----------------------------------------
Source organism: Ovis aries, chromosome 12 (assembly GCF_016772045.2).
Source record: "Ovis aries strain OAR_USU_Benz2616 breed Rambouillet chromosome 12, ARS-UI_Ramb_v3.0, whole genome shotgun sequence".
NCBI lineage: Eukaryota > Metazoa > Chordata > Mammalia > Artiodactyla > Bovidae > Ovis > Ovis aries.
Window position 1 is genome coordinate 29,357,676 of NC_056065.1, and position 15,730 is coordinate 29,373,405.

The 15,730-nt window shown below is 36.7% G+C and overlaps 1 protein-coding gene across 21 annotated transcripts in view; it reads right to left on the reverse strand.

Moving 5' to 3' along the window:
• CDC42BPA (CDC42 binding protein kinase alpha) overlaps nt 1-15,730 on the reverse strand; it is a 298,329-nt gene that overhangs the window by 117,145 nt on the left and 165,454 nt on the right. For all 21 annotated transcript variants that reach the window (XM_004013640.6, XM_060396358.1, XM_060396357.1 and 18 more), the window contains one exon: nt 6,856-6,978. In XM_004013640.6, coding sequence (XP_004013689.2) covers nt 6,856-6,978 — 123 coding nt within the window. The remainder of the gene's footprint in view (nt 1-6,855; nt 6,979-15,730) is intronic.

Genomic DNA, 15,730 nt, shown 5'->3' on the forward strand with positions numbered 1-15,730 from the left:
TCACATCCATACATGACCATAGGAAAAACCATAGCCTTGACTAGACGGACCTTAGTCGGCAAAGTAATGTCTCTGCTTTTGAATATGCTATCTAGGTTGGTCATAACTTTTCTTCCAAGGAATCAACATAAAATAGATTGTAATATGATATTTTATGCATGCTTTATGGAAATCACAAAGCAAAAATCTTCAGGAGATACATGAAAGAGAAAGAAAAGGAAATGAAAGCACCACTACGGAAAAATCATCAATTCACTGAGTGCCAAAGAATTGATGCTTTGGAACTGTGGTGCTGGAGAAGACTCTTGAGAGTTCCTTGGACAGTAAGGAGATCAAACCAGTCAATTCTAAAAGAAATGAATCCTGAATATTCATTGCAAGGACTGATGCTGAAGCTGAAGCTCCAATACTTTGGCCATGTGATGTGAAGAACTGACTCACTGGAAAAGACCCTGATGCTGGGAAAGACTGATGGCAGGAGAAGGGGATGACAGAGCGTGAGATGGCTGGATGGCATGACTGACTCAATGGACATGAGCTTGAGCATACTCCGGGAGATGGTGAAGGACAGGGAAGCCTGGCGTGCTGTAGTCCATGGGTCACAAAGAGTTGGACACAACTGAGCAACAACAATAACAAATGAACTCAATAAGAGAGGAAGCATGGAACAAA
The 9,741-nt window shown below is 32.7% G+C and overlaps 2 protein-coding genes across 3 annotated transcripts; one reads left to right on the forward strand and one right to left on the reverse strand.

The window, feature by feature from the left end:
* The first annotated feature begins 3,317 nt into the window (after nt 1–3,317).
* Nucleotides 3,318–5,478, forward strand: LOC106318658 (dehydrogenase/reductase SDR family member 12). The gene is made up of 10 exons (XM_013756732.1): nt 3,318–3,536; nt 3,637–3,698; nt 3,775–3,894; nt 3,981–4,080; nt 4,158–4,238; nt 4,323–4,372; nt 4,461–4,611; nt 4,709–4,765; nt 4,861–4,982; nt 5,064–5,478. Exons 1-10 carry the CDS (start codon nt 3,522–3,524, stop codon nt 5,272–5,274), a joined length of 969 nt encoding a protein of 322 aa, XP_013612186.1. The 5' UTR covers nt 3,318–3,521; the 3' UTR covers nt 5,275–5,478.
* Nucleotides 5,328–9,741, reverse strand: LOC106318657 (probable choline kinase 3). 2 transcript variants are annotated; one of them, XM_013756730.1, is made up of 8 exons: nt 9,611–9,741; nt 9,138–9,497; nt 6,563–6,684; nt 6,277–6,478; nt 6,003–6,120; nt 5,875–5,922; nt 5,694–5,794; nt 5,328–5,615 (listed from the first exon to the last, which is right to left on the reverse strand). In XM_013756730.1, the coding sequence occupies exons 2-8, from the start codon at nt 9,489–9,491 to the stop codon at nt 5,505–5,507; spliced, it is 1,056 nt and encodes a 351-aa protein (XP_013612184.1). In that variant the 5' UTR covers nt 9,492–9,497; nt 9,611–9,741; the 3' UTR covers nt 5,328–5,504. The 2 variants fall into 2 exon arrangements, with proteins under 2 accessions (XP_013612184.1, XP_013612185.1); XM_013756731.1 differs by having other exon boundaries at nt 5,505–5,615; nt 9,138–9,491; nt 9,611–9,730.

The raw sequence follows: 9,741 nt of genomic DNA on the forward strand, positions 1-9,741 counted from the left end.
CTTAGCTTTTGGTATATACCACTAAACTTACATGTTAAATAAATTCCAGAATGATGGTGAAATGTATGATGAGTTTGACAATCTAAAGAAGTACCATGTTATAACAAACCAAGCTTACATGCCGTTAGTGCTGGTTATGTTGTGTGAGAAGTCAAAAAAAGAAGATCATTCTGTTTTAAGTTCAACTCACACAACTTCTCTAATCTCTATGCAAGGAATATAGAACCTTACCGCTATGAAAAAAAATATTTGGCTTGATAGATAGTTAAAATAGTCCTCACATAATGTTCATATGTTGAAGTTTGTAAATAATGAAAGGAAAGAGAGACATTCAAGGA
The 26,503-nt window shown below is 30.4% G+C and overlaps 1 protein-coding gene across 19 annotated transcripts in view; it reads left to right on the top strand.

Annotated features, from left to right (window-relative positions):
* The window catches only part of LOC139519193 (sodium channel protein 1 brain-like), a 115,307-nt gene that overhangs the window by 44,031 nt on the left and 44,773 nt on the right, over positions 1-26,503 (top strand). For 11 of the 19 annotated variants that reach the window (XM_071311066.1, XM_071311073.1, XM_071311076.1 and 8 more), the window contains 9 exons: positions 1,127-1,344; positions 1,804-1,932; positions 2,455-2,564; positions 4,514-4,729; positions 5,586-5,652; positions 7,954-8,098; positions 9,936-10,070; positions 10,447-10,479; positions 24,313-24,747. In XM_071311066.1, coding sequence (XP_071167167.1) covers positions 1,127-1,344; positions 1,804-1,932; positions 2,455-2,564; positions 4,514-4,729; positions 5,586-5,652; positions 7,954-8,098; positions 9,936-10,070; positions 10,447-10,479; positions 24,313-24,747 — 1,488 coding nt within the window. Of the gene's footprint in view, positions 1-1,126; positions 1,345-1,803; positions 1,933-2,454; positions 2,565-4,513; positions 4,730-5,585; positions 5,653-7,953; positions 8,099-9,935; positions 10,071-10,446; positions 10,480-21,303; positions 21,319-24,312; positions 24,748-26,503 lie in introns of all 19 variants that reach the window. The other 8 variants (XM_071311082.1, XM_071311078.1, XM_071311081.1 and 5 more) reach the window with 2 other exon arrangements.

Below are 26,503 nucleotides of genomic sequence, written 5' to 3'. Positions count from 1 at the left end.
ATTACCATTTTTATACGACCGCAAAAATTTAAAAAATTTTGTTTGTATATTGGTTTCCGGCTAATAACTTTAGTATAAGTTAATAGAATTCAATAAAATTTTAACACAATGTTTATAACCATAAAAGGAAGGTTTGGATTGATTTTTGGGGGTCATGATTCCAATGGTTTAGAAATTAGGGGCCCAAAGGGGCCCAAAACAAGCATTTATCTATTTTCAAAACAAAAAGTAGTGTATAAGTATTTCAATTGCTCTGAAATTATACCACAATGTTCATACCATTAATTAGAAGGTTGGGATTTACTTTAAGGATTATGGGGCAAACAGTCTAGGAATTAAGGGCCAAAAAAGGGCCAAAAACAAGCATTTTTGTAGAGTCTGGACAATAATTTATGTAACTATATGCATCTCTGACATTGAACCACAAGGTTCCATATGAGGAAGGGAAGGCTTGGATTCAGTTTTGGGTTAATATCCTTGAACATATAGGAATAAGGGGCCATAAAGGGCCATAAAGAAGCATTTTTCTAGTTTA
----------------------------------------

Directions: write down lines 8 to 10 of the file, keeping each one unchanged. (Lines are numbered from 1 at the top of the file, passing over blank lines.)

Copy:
Genomic DNA, 15,730 nt, shown 5'->3' on the forward strand with positions numbered 1-15,730 from the left:
TCACATCCATACATGACCATAGGAAAAACCATAGCCTTGACTAGACGGACCTTAGTCGGCAAAGTAATGTCTCTGCTTTTGAATATGCTATCTAGGTTGGTCATAACTTTTCTTCCAAGGAATCAACATAAAATAGATTGTAATATGATATTTTATGCATGCTTTATGGAAATCACAAAGCAAAAATCTTCAGGAGATACATGAAAGAGAAAGAAAAGGAAATGAAAGCACCACTACGGAAAAATCATCAATTCACTGAGTGCCAAAGAATTGATGCTTTGGAACTGTGGTGCTGGAGAAGACTCTTGAGAGTTCCTTGGACAGTAAGGAGATCAAACCAGTCAATTCTAAAAGAAATGAATCCTGAATATTCATTGCAAGGACTGATGCTGAAGCTGAAGCTCCAATACTTTGGCCATGTGATGTGAAGAACTGACTCACTGGAAAAGACCCTGATGCTGGGAAAGACTGATGGCAGGAGAAGGGGATGACAGAGCGTGAGATGGCTGGATGGCATGACTGACTCAATGGACATGAGCTTGAGCATACTCCGGGAGATGGTGAAGGACAGGGAAGCCTGGCGTGCTGTAGTCCATGGGTCACAAAGAGTTGGACACAACTGAGCAACAACAATAACAAATGAACTCAATAAGAGAGGAAGCATGGAACAAA
The 9,741-nt window shown below is 32.7% G+C and overlaps 2 protein-coding genes across 3 annotated transcripts; one reads left to right on the forward strand and one right to left on the reverse strand.